“We’re going to reach out to them and offer them an opportunity for consultation,” Snyder added. “We just want to hear what their concerns are and how we can address them. I hope to have a letter out this week and offer them the opportunity.”
Madeleine Licavoli, Clerk of the Board of Supervisor’s Office, explained that a charter city is governed by its own charter document rather than state, provential, regional or national laws. "San Francisco is a charter city. Its charter was adopted by a majority of the voters as are all amendments to the charter."
Matt Dorsey, spokesperson with the City Attorney’s office, said that City Attorney Dennis Herrera could not publicly comment on the decision. “In this case,” he explained, “when we are giving legal advice to a policy client or policy maker or department head, we have to defer to the policy maker or department head. In the same way that you hire a lawyer to defend you, your lawyer shouldn’t be out there making pronouncements.”
“Because of the chaos with the federal recognition [of the Ohlone nation], the state came forward with their own law and that law is SB18. Now it appears the city is saying they don’t even really have to obey that,” said MacLean. “It may be that by pulling and twisting in that way, the city can avoid actual legal fault – but in terms of good faith negotiation, its very clear its just manipulating dates.”
The draft EIR addresses the second phase of the development project, which calls for more than 10,000 housing units, a hotel, an amphitheater, commercial businesses, a marina slip and more. A storm of controversy has surrounded the project, with questions over the toxicity of the land, and static over the more than 4,000-page draft EIR that was released just before Thanksgiving, drawing numerous calls to extend the public comment period.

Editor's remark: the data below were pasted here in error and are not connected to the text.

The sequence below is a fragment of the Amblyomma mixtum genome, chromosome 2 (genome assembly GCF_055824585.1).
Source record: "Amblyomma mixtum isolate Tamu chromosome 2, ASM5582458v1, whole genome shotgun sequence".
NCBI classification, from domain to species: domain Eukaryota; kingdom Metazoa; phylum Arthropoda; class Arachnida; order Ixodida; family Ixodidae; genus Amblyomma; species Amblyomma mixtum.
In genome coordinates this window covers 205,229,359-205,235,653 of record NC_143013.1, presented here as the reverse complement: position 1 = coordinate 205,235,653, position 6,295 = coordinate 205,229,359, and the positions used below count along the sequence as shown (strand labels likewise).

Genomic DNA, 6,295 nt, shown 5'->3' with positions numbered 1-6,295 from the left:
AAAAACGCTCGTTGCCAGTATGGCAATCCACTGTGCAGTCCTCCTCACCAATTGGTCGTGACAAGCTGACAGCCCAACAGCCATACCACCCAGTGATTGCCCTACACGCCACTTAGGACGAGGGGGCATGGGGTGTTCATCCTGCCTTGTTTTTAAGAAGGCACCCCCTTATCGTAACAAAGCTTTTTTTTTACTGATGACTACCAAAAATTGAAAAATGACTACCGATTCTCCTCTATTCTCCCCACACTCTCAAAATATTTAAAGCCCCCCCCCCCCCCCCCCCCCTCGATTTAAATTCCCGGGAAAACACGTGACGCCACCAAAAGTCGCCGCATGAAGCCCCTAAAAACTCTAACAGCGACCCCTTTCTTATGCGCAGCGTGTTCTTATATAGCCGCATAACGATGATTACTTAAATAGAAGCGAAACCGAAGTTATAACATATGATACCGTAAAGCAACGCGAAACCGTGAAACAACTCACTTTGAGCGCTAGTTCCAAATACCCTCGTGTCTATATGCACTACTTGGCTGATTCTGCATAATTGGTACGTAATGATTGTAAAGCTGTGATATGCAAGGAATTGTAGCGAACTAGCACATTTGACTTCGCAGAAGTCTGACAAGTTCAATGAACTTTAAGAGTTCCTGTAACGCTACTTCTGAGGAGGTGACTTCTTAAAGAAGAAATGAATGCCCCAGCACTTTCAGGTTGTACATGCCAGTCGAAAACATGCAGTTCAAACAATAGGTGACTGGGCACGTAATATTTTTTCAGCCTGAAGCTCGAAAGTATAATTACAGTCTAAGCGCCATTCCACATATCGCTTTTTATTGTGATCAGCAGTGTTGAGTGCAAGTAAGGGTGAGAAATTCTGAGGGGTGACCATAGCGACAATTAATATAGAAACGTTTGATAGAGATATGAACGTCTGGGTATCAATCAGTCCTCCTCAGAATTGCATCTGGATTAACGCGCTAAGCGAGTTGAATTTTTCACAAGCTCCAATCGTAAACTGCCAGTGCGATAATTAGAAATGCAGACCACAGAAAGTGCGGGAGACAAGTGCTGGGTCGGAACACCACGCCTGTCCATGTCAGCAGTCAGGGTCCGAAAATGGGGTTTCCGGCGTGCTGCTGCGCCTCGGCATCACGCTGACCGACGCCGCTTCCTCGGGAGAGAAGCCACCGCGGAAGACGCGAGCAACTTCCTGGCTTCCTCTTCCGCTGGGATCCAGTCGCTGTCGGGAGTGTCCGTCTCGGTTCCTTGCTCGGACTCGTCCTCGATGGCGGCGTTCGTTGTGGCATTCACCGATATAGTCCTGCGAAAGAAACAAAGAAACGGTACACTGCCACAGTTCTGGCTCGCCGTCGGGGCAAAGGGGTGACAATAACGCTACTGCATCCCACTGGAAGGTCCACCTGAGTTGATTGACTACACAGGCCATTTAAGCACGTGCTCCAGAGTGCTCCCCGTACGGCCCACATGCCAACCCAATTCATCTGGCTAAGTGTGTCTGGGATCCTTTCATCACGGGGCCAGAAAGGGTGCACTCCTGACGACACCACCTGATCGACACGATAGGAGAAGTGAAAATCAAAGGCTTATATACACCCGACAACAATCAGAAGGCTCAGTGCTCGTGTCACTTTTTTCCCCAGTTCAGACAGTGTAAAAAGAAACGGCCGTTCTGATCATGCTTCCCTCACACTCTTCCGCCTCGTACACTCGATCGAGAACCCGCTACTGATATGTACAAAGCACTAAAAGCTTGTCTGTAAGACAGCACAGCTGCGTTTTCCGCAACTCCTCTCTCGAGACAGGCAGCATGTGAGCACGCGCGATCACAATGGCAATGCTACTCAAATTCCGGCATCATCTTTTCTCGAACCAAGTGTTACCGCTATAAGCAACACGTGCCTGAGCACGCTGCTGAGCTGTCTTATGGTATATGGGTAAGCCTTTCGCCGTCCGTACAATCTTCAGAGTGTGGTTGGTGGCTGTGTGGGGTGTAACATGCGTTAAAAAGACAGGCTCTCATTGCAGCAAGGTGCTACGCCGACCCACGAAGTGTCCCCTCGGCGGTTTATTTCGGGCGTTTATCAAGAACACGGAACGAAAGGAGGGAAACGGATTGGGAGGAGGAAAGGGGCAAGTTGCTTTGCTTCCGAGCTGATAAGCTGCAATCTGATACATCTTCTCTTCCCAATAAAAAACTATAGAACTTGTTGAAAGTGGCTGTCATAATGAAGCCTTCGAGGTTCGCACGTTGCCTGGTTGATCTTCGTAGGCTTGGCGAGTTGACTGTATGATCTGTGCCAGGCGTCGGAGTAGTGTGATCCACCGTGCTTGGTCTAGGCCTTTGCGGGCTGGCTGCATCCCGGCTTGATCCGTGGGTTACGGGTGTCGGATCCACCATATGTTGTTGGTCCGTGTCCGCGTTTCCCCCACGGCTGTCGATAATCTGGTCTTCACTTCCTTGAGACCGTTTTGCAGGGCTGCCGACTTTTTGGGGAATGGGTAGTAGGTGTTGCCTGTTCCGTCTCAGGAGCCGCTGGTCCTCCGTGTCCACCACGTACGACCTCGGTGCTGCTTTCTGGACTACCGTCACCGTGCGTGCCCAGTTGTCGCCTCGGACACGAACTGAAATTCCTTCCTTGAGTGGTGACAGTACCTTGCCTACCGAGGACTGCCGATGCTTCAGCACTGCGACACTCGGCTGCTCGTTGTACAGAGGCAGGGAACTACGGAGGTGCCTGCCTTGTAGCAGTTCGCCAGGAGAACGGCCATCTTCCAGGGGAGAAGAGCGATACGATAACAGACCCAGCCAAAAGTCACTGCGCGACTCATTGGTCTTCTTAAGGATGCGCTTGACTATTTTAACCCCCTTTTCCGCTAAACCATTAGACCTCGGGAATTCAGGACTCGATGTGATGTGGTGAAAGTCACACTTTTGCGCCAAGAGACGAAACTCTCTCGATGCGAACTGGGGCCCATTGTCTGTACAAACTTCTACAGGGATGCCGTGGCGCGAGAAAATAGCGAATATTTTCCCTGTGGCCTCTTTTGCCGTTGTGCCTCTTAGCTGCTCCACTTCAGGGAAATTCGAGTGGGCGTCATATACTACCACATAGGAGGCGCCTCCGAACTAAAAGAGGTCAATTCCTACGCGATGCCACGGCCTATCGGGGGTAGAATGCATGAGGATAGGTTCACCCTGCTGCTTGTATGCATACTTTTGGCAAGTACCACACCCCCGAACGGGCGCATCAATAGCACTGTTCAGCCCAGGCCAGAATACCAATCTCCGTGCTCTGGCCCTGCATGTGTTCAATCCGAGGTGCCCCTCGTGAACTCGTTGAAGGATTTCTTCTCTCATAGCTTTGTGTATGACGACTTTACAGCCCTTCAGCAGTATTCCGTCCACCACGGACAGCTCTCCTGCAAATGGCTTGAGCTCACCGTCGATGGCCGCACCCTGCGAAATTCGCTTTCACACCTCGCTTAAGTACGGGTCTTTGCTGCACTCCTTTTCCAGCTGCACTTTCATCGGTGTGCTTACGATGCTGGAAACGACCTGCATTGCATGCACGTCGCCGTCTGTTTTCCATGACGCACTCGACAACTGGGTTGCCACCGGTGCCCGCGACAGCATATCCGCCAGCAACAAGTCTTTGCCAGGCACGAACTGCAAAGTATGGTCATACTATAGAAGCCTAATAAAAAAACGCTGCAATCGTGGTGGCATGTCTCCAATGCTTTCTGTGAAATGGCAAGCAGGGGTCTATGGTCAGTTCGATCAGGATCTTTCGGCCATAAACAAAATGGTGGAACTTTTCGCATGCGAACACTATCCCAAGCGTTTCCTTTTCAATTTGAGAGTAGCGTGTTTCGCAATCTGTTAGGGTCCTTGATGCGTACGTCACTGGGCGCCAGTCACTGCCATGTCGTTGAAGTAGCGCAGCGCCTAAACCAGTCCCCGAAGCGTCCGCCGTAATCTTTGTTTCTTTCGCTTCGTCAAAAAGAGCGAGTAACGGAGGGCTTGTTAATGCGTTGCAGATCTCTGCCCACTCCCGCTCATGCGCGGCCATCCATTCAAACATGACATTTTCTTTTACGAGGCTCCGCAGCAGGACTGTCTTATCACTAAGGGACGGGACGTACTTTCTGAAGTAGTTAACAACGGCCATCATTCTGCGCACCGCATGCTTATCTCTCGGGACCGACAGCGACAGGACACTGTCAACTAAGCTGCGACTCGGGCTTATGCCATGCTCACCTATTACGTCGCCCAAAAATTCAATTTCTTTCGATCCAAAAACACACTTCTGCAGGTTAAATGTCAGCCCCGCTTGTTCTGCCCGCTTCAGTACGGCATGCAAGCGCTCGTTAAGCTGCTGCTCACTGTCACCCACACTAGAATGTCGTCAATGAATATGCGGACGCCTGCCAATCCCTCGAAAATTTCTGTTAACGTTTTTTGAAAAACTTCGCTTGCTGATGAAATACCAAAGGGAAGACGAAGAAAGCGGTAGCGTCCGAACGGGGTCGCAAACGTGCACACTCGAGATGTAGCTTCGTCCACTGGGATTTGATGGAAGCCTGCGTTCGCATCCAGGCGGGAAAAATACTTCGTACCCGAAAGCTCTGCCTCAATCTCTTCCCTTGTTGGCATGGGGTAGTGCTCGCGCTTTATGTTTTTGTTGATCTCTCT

On Jan. 12, members of the Ohlone Nation delivered letters to Mayor Gavin Newsom, San Francisco supervisors and City Attorney Dennis Herrera asking for the extension so that Ohlone input could be included.
These tribal members, who are listed with the Native American Heritage Commission, must be given 45 days to prepare comments after being notified, according to SB18.
Educator and Native American artist Kim Shuck said, “They are expected to contact a group of people who’ve been designated as the ‘most likely descendants,’ and none of them got contacted. Rosemary Cambra, Ann Marie Sayers, they didn’t know, they weren’t told and basically, the upshot is they were trying to sneak this past. There’s really no question about that.”
She added, “The reason this is personally offensive is because I’ve been hauled down to City Hall on more than one occasion and sat in the room with the mayor and had him say, ‘Well, we want to make sure that we’re doing right by the Native people in the city of San Francisco.’”
Ohlone Chairperson Ann Marie Sayers said in a statement that, “The sites affected by the development are extremely significant and believed to be burial or ceremonial sites. In addition to protecting these sites, we want to work with the local community to protect their health, the land, and the fragile bay marine environment.”
“There are at least four known sites they are going to be working on and there are at least 16 others including shell mound sites in the area,” said Corrina Gould of Indian People Organizing for Change. “Shell mounds are the cemeteries of my ancestors and they are considered sacred sites. We wouldn’t desecrate a cemetery. Just because there are no headstones doesn’t mean the shell mounds are less sacred.”